When there are moving parts—especially in a device as intricate as the foot—it is important that they be kept aligned and protected. Wherever bones form a joint in the body, ligaments form a “capsule” surrounding it. This helps to keep everything in place and moving smoothly within its full range. While ligaments are tough, they can still become inflamed if too much stress or pressure is placed on them over time. This is known as capsulitis and, while it can happen at any joint, we will concentrate on the condition as a cause of toe pain.
Between a Joint and a Hard Place
Capsulitis is most frequently seen in the joint of the second toe, although other toes are certainly not immune. The condition usually begins as a sort of nagging pain in the ball of the foot, which might be accompanied by the feeling like there’s a small foreign object in the shoe or sock. Pain can grow worse while walking barefoot, and there may be some swelling at the base of the toe as well.
A number of different factors can contribute to inflammation of ligaments around the toes. Work that involves a lot of stooping or flexing strain on the toes, such as plumbing or carpentry, can cause inflammation.
The foot can also be naturally shaped through genetics to be more prone to stressing the ligaments. Those who have a first metatarsal bone significantly shorter than the second, for example, may find more pressure being exerted at the base of the second toe. Even without heredity, though, high heels and unsupportive footwear such as flip-flops can cause overstretching of the ligaments.
Earlier Found, Better Treated
Capsulitis tends to grow progressively worse without treatment, and in advanced stages the ligaments may begin to weaken and fail. This will leave the joint unstable and can cause a toe to drift over and eventually overlap a neighboring digit.
Naturally, the best time to begin treating this condition is before the toe begins to grow unstable. An early diagnosis is critical, as conservative measures can be taken to stabilize it in the beginning. Once the toe begins to drift, the chances of needing corrective surgery increase.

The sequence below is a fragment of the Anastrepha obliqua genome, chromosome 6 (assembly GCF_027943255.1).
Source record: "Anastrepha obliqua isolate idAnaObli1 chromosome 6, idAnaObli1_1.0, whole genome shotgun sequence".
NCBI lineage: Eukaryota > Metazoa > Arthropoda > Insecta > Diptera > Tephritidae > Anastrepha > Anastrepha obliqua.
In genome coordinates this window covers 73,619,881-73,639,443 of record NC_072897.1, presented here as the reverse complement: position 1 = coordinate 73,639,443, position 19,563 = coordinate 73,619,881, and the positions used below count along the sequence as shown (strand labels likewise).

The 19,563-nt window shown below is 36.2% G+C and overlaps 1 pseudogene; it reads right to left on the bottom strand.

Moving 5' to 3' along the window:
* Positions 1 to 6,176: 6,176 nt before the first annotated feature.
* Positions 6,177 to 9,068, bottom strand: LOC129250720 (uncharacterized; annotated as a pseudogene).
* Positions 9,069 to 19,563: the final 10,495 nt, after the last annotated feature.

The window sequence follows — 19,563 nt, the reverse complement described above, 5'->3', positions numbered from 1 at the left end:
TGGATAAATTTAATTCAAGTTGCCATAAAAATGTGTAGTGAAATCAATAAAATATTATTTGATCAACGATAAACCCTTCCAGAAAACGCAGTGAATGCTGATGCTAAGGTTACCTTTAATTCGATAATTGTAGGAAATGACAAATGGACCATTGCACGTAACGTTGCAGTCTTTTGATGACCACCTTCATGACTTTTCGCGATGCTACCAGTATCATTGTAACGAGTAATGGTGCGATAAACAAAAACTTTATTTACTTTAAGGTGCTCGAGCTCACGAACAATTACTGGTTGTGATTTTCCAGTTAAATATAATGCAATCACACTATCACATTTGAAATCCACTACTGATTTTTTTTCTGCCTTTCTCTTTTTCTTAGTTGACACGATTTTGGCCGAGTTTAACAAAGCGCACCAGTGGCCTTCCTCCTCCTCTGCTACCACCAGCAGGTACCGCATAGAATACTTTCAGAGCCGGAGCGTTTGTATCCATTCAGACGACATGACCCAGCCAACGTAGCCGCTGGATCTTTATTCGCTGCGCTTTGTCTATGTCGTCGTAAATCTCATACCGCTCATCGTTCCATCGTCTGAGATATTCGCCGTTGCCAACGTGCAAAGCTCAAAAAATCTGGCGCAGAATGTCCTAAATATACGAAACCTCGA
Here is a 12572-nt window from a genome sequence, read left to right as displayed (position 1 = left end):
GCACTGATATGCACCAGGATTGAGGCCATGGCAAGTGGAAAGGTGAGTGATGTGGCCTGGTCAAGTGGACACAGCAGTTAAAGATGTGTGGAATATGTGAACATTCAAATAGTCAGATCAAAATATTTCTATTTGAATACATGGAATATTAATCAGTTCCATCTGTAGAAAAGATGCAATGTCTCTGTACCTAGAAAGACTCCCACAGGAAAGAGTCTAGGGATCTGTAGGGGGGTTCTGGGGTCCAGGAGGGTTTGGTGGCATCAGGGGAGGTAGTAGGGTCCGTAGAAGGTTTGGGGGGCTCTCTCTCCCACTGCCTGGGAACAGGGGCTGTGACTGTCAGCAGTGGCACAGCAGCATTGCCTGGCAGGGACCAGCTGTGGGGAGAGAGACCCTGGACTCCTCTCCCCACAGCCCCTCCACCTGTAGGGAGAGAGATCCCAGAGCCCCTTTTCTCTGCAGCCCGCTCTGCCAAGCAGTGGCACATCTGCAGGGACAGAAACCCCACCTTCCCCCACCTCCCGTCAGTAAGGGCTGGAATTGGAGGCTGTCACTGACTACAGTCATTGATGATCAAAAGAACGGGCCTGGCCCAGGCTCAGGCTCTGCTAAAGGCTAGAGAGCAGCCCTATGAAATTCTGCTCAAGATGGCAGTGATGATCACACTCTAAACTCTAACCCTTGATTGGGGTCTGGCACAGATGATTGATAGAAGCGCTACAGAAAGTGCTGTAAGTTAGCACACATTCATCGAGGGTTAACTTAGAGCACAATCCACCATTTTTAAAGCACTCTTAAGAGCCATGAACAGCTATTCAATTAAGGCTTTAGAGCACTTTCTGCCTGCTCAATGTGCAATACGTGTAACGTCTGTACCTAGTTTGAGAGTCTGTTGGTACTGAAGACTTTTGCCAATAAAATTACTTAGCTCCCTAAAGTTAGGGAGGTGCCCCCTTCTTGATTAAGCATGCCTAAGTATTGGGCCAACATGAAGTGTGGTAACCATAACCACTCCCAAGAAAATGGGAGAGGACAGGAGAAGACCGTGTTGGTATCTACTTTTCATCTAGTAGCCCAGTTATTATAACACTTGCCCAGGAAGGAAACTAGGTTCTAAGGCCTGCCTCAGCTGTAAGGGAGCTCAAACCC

Care in the early stages may vary depending on the location and severity of the inflammation, but will almost always involve staying off the affected foot to some degree. Ice and oral medications can help reduce pain and inflammation during this time.
If abnormalities in foot and leg structure are found to be causing the problem, stretching exercises may be recommended to help strengthen and lengthen the muscles that support the joint. Custom-made orthotics or modifications to footwear might also be made, to provide additional comfort and draw extra pressure away from the sensitive ligaments.
If a toe does begin to drift, it will never return to its original position on its own. In early stages of drifting, it might be possible to tape the toe to make it stay in the correct spot and prevent additional shifting. Otherwise, surgery may be the only option to correct the toe.
Treatment for Capsulitis in Richardson, TX
If you or a loved one has been experiencing ball of foot or toe pain that hasn’t gone away, don’t delay any longer. Come see Dr. Gene Reister and the expert staff at Richardson Podiatry Associates. We can get to the root of your discomfort and kick your capsulitis to the curb. Schedule an appointment with our Richardson, TX office by calling (972) 690-5374.